When Brian, a recent college grad, applied for a copywriting job with a furniture manufacturer last year, he got more than he bargained for.
Although the online ad he answered and the manufacturer's Web site depicted "an innocuous foam furniture company," the e-mail asking Brian to come in for an interview revealed that the company also produced a line of sex furniture, complete with its own site of softcore demo videos. Barely scraping by on unemployment and in dire need of a paycheck, Brian decided he'd keep an open mind and give the gig a chance.
On the day of the interview, Brian was greeted by a collection of Playboys neatly arranged on a table in the lobby. He was then handed a catalog full of naked models by the receptionist, who he recognized as one of the actresses doing naked demos of the furniture online.
In the meeting with the executive that followed -- held in plain view of a 15-foot glass display case of, well, erotic aids -- Brian learned that the job primarily consisted of writing product descriptions of sex toys, furniture and accessories.
"I somehow maintained a professional demeanor and even managed to ask a few thoughtful follow-up questions," said Brian, who's a firm believer in getting interview practice and was more amused than annoyed by the situation. "But I thought about my parents explaining to their friends what I did for a living and realized I could never seriously accept an offer unless it paid a ton."
Sadly, get-rich-quick, work-at-home and identity theft scams aren't the only chaff crowding the job boards. Countless job seekers have wasted their time chasing after a position that didn't pay, didn't exist or, as in Brian's case, didn't at all resemble its online listing.
Herewith, some of the most duplicitous types of job listings readers have recently encountered online and precautions you can take to avoid falling for them yourself.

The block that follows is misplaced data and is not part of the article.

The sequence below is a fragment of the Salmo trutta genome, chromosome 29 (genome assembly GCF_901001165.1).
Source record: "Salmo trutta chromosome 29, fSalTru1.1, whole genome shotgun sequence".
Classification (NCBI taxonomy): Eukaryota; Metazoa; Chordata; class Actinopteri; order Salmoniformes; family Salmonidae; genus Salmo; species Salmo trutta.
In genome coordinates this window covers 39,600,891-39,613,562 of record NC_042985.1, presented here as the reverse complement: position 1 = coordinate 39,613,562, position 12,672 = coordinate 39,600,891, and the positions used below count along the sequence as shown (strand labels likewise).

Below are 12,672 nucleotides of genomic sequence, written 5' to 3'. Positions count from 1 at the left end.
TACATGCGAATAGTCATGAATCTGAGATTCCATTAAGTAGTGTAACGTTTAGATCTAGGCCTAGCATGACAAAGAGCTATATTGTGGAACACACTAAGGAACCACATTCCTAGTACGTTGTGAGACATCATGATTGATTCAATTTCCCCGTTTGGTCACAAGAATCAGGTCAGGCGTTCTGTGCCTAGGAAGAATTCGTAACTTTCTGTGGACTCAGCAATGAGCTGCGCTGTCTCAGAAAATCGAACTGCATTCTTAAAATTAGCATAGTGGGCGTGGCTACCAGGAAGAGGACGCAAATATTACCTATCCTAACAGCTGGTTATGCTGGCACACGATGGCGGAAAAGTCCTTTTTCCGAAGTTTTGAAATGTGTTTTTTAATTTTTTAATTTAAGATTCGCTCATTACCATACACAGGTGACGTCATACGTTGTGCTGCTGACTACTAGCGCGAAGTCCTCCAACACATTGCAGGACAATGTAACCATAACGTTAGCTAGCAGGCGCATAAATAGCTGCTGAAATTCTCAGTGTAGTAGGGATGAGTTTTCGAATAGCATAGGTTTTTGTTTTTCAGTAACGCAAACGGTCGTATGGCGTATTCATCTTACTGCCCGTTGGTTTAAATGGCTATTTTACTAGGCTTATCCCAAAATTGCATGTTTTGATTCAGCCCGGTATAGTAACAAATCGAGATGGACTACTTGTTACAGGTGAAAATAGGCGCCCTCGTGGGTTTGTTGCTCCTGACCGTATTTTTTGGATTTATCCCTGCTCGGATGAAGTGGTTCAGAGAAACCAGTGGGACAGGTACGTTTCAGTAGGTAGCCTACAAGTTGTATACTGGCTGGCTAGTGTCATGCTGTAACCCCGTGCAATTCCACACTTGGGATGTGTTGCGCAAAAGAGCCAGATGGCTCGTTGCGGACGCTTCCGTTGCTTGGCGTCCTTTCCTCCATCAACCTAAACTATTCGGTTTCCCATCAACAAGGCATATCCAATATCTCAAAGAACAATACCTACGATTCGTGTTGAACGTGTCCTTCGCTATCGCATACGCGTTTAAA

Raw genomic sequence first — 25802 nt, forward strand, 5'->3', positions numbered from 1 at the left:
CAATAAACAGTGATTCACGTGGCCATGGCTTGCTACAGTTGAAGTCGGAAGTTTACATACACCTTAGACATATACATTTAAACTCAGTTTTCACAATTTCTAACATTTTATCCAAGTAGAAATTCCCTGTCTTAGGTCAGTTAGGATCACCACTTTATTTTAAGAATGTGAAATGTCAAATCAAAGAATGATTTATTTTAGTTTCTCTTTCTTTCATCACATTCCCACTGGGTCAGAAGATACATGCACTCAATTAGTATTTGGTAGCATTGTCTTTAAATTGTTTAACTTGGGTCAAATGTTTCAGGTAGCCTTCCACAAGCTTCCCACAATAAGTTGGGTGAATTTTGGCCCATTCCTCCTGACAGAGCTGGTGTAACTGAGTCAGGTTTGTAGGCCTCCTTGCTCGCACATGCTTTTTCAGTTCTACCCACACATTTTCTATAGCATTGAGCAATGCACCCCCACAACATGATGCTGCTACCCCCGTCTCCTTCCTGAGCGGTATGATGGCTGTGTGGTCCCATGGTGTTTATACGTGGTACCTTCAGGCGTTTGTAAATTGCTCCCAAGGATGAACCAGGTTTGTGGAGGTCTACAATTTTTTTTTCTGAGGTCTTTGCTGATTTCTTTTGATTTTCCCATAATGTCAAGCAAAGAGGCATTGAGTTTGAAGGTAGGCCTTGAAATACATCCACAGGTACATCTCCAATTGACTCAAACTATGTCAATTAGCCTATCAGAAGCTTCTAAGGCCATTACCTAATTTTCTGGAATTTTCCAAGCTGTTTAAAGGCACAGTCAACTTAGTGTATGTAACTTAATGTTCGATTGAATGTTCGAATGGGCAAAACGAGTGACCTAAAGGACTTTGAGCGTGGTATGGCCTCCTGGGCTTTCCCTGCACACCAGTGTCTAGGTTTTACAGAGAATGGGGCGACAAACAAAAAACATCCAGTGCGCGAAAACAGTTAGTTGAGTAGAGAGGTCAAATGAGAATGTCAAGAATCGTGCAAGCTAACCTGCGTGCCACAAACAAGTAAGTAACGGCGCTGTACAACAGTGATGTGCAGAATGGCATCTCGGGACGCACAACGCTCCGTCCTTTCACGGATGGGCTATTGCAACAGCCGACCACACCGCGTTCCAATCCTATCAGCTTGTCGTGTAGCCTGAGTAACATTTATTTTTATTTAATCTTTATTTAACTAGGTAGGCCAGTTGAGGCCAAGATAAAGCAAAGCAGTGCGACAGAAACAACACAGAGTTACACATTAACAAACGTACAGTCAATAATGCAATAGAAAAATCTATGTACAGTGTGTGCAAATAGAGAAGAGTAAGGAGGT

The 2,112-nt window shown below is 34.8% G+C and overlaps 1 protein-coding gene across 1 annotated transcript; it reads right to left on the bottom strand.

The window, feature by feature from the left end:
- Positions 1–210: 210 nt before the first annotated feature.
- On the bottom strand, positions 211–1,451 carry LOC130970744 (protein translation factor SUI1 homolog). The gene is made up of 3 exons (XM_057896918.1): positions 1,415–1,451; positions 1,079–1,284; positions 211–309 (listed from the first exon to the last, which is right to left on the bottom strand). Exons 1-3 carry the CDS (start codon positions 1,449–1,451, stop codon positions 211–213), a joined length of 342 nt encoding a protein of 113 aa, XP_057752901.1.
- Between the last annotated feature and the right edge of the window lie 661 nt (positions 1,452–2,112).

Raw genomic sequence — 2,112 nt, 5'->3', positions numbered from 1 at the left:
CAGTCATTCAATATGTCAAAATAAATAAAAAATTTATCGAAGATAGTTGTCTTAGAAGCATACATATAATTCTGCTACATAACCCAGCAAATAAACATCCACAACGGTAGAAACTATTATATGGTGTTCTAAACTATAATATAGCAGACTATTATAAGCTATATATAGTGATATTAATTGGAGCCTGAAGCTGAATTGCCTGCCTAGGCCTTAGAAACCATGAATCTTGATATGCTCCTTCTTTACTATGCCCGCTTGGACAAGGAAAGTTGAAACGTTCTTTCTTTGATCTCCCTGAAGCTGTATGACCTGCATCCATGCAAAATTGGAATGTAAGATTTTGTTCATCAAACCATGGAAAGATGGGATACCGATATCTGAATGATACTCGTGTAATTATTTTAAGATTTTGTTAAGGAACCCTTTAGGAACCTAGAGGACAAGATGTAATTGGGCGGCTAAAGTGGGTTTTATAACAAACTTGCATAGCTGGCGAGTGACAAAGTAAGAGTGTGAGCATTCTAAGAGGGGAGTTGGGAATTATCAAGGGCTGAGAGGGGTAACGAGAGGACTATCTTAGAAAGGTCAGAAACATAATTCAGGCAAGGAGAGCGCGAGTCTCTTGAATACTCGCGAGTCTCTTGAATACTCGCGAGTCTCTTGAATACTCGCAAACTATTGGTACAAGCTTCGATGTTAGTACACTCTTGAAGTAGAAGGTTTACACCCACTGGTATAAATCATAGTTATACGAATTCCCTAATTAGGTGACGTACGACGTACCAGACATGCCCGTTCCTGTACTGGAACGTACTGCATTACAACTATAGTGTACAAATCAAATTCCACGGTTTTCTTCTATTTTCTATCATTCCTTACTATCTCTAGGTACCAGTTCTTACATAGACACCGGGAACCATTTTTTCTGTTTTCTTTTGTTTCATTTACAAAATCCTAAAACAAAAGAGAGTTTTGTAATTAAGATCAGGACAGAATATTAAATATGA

Did We Say Full-Time Manager? We Meant Part-Time Assistant
Sharon, a software developer and tester for a decade, fell victim to a "ghost post" last year, thanks to a misunderstanding between the person who placed the job listing and the actual hiring manager.
The day after Sharon applied for the job -- a full-time managerial position that matched her experience to a tee -- the HR person who'd placed the ad called to screen her. During the positive phone interview that ensued, trumpets heralded and angels sang. Sharon was hopeful she'd found the position of her dreams.
But Sharon's face-to-face meeting with the hiring manager sent her crashing back down to earth.
"The lead/manager position was neither a lead nor manager position," Sharon explained. "In fact, none of the lead/management skills that were posted on the job ad were necessary."
Instead, the hiring manager said he wanted someone who had only a year or two of experience in the field, rather than the six to eight years mentioned in the job listing.
"I would be taking a big step backwards in my career," said Sharon, who'd postponed a family trip three days for the interview.
To make matters worse, as Sharon was leaving the hour-long interview, the hiring manager casually mentioned that he wanted to change the position from employee to temporary status, meaning no benefits and no guarantee how long the job would last.
"Furious doesn't even come close to describing my feelings," she said.
Entry-Level Bait and Switch
While hunting for her first post-collegiate job, Simone answered an ad for an entry-level marketing professional, only to find it was a door-to-door sales gig in disguise.
"As I went through the interview process with this company, I kept ignoring the feeling that something wasn't quite right," Simone said.
Specifically, the office was empty, save for the receptionist. Plus, the interviewer spent the entire meeting trying to sell Simone on what a wonderful opportunity the job was -- and how much money she stood to make -- rather than asking any questions about herself and her experience.